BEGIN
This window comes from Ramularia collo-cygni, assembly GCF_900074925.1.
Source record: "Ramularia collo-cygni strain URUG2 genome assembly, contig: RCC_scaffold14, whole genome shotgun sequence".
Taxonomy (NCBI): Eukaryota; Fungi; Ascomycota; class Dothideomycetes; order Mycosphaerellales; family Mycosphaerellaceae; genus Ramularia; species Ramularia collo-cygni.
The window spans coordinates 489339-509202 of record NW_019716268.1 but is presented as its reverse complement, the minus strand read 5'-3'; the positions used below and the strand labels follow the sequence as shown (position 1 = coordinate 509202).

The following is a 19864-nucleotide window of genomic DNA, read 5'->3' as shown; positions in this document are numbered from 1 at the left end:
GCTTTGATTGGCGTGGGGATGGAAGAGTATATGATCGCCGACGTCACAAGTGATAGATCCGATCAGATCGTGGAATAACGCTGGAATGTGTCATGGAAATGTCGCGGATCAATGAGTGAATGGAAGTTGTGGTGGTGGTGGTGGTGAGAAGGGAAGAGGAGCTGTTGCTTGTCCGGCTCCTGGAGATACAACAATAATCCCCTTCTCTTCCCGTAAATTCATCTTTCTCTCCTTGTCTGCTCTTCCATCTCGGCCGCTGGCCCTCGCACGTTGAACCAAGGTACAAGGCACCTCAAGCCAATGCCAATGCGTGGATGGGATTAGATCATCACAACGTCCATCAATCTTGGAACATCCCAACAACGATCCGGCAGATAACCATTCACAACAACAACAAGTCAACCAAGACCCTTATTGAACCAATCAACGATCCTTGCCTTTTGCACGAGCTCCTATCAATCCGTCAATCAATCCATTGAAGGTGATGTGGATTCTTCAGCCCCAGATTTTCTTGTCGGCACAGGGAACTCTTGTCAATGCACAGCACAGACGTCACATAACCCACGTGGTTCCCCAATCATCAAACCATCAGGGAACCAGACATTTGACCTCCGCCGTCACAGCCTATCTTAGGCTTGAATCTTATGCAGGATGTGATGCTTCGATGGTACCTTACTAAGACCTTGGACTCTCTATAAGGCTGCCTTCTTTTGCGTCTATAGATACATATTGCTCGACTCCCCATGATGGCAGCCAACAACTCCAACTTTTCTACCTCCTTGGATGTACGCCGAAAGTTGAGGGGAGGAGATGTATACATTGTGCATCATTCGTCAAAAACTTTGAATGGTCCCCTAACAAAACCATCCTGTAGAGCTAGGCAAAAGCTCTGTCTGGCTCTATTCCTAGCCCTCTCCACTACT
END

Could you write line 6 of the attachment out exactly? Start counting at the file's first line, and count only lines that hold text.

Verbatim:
GCTTTGATTGGCGTGGGGATGGAAGAGTATATGATCGCCGACGTCACAAGTGATAGATCCGATCAGATCGTGGAATAACGCTGGAATGTGTCATGGAAATGTCGCGGATCAATGAGTGAATGGAAGTTGTGGTGGTGGTGGTGGTGAGAAGGGAAGAGGAGCTGTTGCTTGTCCGGCTCCTGGAGATACAACAATAATCCCCTTCTCTTCCCGTAAATTCATCTTTCTCTCCTTGTCTGCTCTTCCATCTCGGCCGCTGGCCCTCGCACGTTGAACCAAGGTACAAGGCACCTCAAGCCAATGCCAATGCGTGGATGGGATTAGATCATCACAACGTCCATCAATCTTGGAACATCCCAACAACGATCCGGCAGATAACCATTCACAACAACAACAAGTCAACCAAGACCCTTATTGAACCAATCAACGATCCTTGCCTTTTGCACGAGCTCCTATCAATCCGTCAATCAATCCATTGAAGGTGATGTGGATTCTTCAGCCCCAGATTTTCTTGTCGGCACAGGGAACTCTTGTCAATGCACAGCACAGACGTCACATAACCCACGTGGTTCCCCAATCATCAAACCATCAGGGAACCAGACATTTGACCTCCGCCGTCACAGCCTATCTTAGGCTTGAATCTTATGCAGGATGTGATGCTTCGATGGTACCTTACTAAGACCTTGGACTCTCTATAAGGCTGCCTTCTTTTGCGTCTATAGATACATATTGCTCGACTCCCCATGATGGCAGCCAACAACTCCAACTTTTCTACCTCCTTGGATGTACGCCGAAAGTTGAGGGGAGGAGATGTATACATTGTGCATCATTCGTCAAAAACTTTGAATGGTCCCCTAACAAAACCATCCTGTAGAGCTAGGCAAAAGCTCTGTCTGGCTCTATTCCTAGCCCTCTCCACTACT